Bid to curtail unemployment benefits meets New Hampshire Senate skepticism
House measure would cut duration of assistance by up to 10 weeks as jobless rate falls
A NH House bill to cut the duration of unemployment benefits by nearly 40 percent, with the goal of encouraging people to return to work sooner, appears to be going nowhere in the Senate after Wednesday’s public hearing. House Bill 1337 would chop 10 weeks off the current 26 weeks of unemployment benefits when the state’s jobless rate goes below 3 percent, as it is now. The bill would add a week with each half-percent uptick until it returns to 26 weeks when it reaches 8 percent.
“It would index unemployment compensation duration to the unemployment rate,” testified Rep. Leonard Turcotte, R-Barrington, sponsor of the bill, which he called a “rational and commonsense tool that will strengthen the state’s trust fund and will reduce the unemployment taxes that businesses pay, allowing for better pay for their employees or the expansion of their businesses. “
He presented the bill as a bit of a compromise, since his original proposal would cut the duration of benefits even further. He also noted that there was a provision for the governor to extend benefits during a state of emergency.
Noting that 10 other states have already done this, he added that it would “incentivize the work ethic,” concluding that in a time of labor shortages “we need more workers not extended welfare and unemployment enrollment” and added that it would also reduce unemployment taxes for the employer.
But people are already getting back to work, and at a faster rate than nearly every state in the nation, argued Deputy Employment Security Commissioner Richard Lavers, who called the bill “unnecessary and unwise.”
Armed with charts and statistics, Lavers testified that New Hampshire’s private sector workforce levels were at 99 percent of pre-pandemic levels. There are still 5,600 jobs to fill, but the state is on track to reaching pre-pandemic workforce levels in the second half of this year, if not sooner, he said.
Unemployment claims are another indicator.
For the week ending March 26, according to federal statistics, 2,186 Granite Staters were collecting unemployment. In Maine, there are about 7,000 filing and in Vermont, there were 3,500. As a result, the state has the second lowest unemployment tax burden in the nation, only a tenth of percent of wages, said Lavers.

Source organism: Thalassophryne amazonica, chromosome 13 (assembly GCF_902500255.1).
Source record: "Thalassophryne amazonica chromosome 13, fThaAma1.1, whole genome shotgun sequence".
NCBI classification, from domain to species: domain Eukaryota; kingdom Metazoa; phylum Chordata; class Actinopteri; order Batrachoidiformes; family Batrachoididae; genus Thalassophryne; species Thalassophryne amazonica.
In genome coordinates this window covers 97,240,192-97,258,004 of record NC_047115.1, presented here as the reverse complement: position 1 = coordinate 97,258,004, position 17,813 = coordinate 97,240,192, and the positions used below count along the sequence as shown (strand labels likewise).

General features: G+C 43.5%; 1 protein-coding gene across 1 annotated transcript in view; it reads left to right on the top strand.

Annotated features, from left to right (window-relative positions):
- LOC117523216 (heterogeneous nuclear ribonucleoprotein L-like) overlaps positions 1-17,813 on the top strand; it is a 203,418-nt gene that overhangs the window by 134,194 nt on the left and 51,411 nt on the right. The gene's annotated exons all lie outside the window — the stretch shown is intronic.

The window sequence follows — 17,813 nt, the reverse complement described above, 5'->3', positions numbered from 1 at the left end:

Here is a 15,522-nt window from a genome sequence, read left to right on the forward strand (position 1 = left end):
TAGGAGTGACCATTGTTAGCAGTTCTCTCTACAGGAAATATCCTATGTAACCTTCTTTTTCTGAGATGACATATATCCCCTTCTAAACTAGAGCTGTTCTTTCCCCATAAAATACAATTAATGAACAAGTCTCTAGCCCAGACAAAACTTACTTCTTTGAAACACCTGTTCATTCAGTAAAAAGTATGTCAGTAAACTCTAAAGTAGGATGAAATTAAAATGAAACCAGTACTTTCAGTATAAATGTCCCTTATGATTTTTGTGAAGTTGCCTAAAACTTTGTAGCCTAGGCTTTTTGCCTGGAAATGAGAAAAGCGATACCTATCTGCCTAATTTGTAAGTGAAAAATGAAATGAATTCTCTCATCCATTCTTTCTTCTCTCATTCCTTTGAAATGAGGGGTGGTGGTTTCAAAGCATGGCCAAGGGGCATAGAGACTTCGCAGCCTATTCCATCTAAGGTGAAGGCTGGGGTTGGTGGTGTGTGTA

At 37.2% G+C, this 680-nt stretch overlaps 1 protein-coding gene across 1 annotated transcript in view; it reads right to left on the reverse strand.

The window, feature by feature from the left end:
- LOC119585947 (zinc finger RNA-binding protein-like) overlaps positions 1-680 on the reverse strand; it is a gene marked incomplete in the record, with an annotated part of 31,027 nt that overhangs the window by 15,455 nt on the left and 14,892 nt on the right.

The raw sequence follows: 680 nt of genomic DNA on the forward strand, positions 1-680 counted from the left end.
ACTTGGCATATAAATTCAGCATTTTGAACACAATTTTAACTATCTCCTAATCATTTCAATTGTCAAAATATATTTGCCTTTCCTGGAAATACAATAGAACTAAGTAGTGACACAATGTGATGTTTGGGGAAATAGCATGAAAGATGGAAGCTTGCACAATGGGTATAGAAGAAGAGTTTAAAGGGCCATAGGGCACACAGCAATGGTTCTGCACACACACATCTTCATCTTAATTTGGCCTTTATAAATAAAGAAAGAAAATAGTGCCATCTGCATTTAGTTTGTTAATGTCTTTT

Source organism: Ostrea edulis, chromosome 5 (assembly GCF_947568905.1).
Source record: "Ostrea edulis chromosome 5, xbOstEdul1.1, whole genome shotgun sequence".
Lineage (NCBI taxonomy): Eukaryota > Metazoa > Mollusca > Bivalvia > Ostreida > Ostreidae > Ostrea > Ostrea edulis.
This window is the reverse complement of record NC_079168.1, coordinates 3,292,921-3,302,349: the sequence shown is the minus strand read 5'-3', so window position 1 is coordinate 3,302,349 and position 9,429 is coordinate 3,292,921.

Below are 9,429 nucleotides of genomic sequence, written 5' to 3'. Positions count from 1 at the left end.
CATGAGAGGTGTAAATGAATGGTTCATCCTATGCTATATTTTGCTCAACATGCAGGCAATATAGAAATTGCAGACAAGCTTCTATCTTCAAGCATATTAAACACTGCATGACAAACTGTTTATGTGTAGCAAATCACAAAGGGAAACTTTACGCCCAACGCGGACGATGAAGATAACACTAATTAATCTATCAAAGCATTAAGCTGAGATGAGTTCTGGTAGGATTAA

He also said that not many people take the full 26 weeks of unemployment compensation. Half return to work after 10 weeks, and the average duration is 13 weeks. Only 17 percent actually exhaust their benefits, and many of those had part-time employment, mostly working in hospitality and retail.
There has been a drop-off of participation in the workforce, Lavers said, but “this is not caused by the unemployment program.” It’s mainly appears to be among people who over 60, and that is because of fear of Covid as well the strength of their investments and home values. Also showing a lower labor force participation are younger workers, mainly men, between the age of 20 and 29 who have been able to get by with a lot of federal aid and “federal forgiveness of obligations,” which are coming to an end.
But Lavers pointed out that New Hampshire was also one of the earliest states to respond, providing generous benefits before the federal government did so and that was because “we had the confidence of a solvent trust fund and unemployment fund was not undersized.” That is why he was concerned that the bill would “undersize the program by 40 percent, making the state depend on the federal government taking action at the beginning of the next downturn.”
On reason that New Hampshire workers might be going back to work faster is that the amount of weekly benefits is lower than most of the rest of the nation. In New Hampshire, unemployed individuals get 60 percent of wages, as opposed to two-thirds in most other states, and the maximum benefits of $427 a week is also among the lowest, pointed out Raymond Burke, an attorney for NH Legal Assistance. On average the weekly benefit, is about $293 a week of taxable income, hardly enough to live on, he said, adding, “This provides an incentive to return to the labor market.”
In addition, Burke noted that the law requires workers to show they are actively seeking work, and if they turn down a job offer they can lose their benefits.
But was Lavers’ testimony enough to convince the Senate Executive Departments and Administration Committee to unanimously recommend killing a bill backed by the House Republican leadership that passed there, 179-153?
“The department makes a compelling case,” said Sen. Suzanne Prentiss, D-West Lebanon.
“I agree,” said Sen. Sharon Carson, R-Londonderry, chair of the committee. “I can understand why he filed the bill, thinking if we lessen the time of unemployment we will have more people going back to work. But as you can see, there is not a lot of correlation.”